Working with a fitness trainer to instantly correct your techniques to avoid hurting your lower back in squatting or other workouts. Always pay attention to;
- Distributing the weight evenly instead of on one side.
- Avoid an arched back (tilt your pelvis forward to stop the arch)
- Avoid pushing your knees beyond your toes, as they should be above your feet.
Lower The Weight
Lifting too much weight can exert high pressure on your lower back, leading to lower back pain when squatting.Establishing a strong core is crucial before pushing yourself with multiple weights. So far, slow, steady, and reasonable increases in weights are vital to preventing lower back pain after squatting.
Visit/Talk to A Professional
Suppose you often experience lower back pain when squatting. In that case, you might want to talk to your fitness trainer, a healthcare expert, or even a physiotherapist about the issue if there are any previous injuries. So far, diagnoses, management, proper care, and control as your recovery process will become faster and more effective than managing it yourself.
Why Does My Lower Back Hurt When I Workout Legs?
Your lower back will hurt when you work out your legs due to poor posture and minor injuries in the muscles of the lower limbs. However, it could also be reoccurring pain of an underlying condition, like arthritis or possibly fibromyalgia. The pain should improve with rest and some home treatments, but if there is persistent pain in your lower back, kindly see a fitness expert or a doctor.
Should I Stop Squatting If My Lower Back Hurts?
Yes, you should stop squatting if your lower back hurts. Although, it pays to listen to your body and never push yourself into a sharp pain. Instead, have a break and start again when your body is ready. It could be severe if lower back pain doesn’t disappear after 72 hours. Seeing your doctor will be the best option.
How Do You Get Rid Of Lower Back Pain Fast?
Are you looking for fast ways to get rid of lower back pain? Fortunately for you, below are remedies to get immediate relief on the lower back pain as you take an active approach to this matter by making simple changes to your habits and lifestyle. Although, you might be surprised by what you will get.
- Exercise to loosen your muscles
- Use hot or cold treatments
- Involve in a stretching routine like Yoga stretch known as “Child Pose.”
- Getting better shoes (shoes having orthotic insoles)
- Get good sleeping time
- Reduce your stress
How Do You Stretch Out Lower Back Pain After Squat?
Avoiding lower back pain after squatting requires proper stretching. In essence, stretching permits your lower back muscles to stay flexible and loose. Nevertheless, putting much pressure on them during workouts and repeating them can help relieve lower back pain.
Here are some stretches and tips for doing them;
- Lie on the floor as your stomach face the ground
- Press your palms to the floor in front of your shoulder
- Push your pelvis to the floor as you push your torso away, so your back arches take the cobra shape.
- Hold Breathe deeply and hold for 2 to 3 minutes.
- Have the desired rep.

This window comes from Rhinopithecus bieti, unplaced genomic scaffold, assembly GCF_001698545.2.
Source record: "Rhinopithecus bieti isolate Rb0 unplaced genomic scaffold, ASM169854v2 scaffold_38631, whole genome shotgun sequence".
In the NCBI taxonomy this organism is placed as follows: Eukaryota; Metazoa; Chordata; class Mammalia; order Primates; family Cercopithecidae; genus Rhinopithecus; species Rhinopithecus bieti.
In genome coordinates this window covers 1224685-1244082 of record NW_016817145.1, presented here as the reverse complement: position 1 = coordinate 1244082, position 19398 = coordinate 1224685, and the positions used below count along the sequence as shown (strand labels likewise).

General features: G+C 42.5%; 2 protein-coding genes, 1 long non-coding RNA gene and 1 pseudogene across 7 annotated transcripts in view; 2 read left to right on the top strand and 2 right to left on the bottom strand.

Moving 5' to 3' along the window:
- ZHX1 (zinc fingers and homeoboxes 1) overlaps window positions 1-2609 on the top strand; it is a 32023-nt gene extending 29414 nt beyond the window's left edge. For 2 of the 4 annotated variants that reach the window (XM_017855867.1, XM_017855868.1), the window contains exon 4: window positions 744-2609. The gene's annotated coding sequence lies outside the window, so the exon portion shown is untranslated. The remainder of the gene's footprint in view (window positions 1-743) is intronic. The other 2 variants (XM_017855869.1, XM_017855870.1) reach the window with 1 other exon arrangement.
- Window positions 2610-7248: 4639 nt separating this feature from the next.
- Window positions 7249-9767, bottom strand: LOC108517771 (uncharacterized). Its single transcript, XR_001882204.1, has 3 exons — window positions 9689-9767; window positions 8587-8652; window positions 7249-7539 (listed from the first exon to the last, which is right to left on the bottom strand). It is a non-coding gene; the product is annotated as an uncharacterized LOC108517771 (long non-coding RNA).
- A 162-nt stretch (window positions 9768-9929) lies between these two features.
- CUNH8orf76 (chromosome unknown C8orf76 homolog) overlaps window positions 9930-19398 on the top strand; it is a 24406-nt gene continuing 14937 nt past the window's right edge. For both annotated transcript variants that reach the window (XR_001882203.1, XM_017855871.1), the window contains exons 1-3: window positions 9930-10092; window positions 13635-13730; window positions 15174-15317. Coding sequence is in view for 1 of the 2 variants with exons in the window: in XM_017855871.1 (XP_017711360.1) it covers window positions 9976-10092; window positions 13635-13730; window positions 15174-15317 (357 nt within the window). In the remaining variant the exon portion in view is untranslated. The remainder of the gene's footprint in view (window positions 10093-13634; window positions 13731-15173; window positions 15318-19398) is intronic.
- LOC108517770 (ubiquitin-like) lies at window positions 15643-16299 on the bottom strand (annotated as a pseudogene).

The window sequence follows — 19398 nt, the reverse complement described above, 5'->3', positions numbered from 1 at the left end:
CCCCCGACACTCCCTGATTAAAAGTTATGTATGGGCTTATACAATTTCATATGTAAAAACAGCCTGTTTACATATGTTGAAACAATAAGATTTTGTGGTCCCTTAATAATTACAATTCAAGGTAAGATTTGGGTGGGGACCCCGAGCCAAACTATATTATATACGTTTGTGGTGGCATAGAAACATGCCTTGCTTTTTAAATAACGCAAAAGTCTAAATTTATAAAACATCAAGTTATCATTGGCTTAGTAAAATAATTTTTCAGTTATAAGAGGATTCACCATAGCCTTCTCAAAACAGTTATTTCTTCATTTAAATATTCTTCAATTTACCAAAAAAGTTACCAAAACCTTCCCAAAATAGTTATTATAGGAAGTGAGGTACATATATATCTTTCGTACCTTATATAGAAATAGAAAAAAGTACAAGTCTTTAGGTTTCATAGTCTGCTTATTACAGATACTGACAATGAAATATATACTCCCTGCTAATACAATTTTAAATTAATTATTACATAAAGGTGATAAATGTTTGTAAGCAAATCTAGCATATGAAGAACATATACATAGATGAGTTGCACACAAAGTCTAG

The Two-Knee Twist
- Lie your back to the floor as your arms spread out on either side, and your body makes a T-shape.
- Make your knees at a right angle to the chest as you have placed them together and drawn them up.
- Press your shoulders firmly to the floor and slowly lower your knees to the right.
- Hold your position for 2 to 3 minutes, bring your knees back to the center, and do likewise to the other side.
- Ensure your shoulders are firm to the floor, and your knees are down to the floor.
- Have the desired rep.
Leg Up The Wall
- Lie on the floor as your back face the ground.
- Place your feet on the wall in your front.
- Scoot close to the wall as you move your feet upward until your buttock touches the wall.
- Take a deep breath as you feel the relaxation of the upper thigh and lower back muscles.
- Hold your position for about 8 to 10 minutes.
Why Does Squatting Hurt My Lower Back
Squatting is a relatively safe workout; though the lower back and the pelvis are the most vulnerable parts during this workout, it’s never uncommon for weight lifters to experience lower back pain after squatting. Here are the circumstances that propel you to hurt your lower back pain after squatting;
- Performing squats with the wrong technique
- Progressing too quickly when you are starting out
- Weak glute muscles and core
- Low rate of motion by the joints, especially the ankles.
To wrap this up, fixing or reducing lower back pain after squatting is easy as adjusting to your habit, lifestyle, technique, and workout schedule are essential. However, I have highlighted the reasons and circumstances for experiencing lower back pain, the preventive measures, and quick, possible solutions to this issue.
Any persisting lower back discomfort could trigger severe problems that need professional attention. At this moment, you must talk to your doctor when experiencing any discomfort or pain in squats for proper advice and recommendations before the situation gets out of hand.
Although, I recommend you have warm-ups, activate your hip and glute mobility, and develop a solid core to squat pain-free as you understand and explore the causes and make the most of it in having a wonderful squatting experience. Do like and share this article with others!